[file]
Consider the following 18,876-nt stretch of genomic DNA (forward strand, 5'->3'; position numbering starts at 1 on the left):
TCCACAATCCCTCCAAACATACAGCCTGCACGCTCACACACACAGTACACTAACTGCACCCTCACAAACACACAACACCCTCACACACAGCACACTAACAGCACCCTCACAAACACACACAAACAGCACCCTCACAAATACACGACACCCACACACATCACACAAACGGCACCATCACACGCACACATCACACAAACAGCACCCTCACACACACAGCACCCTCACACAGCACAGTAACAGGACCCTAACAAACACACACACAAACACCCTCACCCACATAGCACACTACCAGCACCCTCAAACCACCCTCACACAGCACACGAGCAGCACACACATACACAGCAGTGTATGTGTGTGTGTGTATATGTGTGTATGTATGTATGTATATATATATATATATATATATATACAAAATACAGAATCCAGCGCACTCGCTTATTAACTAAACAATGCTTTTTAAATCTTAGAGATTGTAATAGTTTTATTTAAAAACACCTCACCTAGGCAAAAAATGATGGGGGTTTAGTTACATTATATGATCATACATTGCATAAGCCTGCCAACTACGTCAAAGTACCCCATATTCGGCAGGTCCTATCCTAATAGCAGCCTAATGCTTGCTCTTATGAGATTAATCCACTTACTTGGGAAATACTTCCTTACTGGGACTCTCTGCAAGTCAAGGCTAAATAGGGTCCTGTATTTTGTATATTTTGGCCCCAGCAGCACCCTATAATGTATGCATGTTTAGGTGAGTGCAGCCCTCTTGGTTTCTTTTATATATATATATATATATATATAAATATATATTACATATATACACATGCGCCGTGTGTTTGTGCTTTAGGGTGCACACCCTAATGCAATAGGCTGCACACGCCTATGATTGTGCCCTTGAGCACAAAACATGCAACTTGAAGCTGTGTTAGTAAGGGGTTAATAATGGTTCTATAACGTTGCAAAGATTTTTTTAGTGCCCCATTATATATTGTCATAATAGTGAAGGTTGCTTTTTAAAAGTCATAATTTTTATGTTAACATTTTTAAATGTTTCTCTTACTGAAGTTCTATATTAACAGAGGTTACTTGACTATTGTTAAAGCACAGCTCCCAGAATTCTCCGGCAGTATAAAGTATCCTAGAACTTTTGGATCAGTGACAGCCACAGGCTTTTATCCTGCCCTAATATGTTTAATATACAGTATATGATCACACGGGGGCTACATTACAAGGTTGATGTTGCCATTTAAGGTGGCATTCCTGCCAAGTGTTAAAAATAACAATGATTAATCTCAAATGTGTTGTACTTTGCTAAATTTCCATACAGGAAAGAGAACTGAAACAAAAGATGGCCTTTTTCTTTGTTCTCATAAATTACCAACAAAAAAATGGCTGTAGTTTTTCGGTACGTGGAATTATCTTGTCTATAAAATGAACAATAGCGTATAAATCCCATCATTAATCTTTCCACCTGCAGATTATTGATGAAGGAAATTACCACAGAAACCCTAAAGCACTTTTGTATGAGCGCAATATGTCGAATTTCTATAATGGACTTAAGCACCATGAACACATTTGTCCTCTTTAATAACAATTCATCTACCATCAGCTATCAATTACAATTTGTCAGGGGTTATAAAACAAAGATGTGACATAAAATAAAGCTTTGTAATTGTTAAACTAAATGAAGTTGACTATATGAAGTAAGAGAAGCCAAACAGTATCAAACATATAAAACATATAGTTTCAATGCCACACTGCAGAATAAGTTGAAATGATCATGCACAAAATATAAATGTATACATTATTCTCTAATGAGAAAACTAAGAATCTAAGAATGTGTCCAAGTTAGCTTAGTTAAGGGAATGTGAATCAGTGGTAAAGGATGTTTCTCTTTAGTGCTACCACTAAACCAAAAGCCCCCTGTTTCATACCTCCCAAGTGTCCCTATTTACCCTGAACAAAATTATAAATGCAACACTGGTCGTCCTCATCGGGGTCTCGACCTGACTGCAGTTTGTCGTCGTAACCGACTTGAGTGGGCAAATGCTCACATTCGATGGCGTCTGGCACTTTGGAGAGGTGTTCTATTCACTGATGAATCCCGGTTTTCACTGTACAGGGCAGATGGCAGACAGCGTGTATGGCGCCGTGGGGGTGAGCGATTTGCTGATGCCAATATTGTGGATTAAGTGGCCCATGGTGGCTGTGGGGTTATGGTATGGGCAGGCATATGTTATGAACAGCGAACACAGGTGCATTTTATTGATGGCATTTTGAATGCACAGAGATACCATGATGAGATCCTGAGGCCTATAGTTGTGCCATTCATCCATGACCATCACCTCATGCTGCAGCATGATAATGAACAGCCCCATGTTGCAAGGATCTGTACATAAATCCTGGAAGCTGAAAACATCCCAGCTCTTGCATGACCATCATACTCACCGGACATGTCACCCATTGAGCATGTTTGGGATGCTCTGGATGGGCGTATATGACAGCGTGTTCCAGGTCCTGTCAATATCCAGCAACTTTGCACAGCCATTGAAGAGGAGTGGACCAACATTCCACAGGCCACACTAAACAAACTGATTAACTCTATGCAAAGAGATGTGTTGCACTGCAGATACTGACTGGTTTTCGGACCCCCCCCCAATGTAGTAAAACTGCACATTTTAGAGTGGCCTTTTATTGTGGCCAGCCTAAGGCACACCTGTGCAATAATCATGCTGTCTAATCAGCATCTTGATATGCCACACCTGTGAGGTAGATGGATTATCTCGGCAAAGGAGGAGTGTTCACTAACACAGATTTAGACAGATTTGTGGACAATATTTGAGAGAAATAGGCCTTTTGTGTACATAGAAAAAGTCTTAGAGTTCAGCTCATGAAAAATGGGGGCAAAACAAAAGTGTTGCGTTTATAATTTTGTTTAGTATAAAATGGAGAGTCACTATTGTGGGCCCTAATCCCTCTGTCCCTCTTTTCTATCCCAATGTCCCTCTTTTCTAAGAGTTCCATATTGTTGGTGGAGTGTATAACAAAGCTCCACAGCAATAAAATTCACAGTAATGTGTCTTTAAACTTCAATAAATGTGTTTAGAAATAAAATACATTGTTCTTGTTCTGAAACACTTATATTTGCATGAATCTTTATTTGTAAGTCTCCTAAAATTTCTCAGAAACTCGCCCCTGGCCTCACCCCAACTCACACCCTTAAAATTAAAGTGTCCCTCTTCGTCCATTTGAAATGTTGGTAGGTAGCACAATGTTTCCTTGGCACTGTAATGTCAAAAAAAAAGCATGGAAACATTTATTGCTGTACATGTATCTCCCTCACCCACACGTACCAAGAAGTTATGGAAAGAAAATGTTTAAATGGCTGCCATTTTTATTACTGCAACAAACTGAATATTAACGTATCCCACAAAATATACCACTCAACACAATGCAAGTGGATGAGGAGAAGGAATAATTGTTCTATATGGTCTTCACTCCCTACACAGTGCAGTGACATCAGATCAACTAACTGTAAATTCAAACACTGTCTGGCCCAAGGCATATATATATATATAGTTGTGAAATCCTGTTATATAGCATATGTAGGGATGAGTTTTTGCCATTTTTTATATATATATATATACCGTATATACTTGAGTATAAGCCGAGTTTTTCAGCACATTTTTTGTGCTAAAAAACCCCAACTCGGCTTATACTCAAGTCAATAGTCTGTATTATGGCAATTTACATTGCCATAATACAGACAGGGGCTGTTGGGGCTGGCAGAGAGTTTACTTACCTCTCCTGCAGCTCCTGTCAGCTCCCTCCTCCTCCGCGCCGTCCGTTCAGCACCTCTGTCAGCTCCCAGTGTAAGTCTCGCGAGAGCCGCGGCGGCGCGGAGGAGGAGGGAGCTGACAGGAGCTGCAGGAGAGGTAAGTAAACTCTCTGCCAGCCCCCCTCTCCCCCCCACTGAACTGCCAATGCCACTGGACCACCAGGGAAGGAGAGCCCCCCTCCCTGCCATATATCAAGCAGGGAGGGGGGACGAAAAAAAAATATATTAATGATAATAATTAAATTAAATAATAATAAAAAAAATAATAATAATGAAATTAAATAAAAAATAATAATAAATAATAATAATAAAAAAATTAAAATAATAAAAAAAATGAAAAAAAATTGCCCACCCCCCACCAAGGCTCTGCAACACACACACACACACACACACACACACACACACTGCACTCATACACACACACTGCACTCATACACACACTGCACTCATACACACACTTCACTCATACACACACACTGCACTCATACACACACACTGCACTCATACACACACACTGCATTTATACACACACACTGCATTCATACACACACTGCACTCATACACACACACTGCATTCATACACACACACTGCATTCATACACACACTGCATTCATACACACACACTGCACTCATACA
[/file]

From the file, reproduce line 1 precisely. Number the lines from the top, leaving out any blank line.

Consider the following 18,876-nt stretch of genomic DNA (forward strand, 5'->3'; position numbering starts at 1 on the left):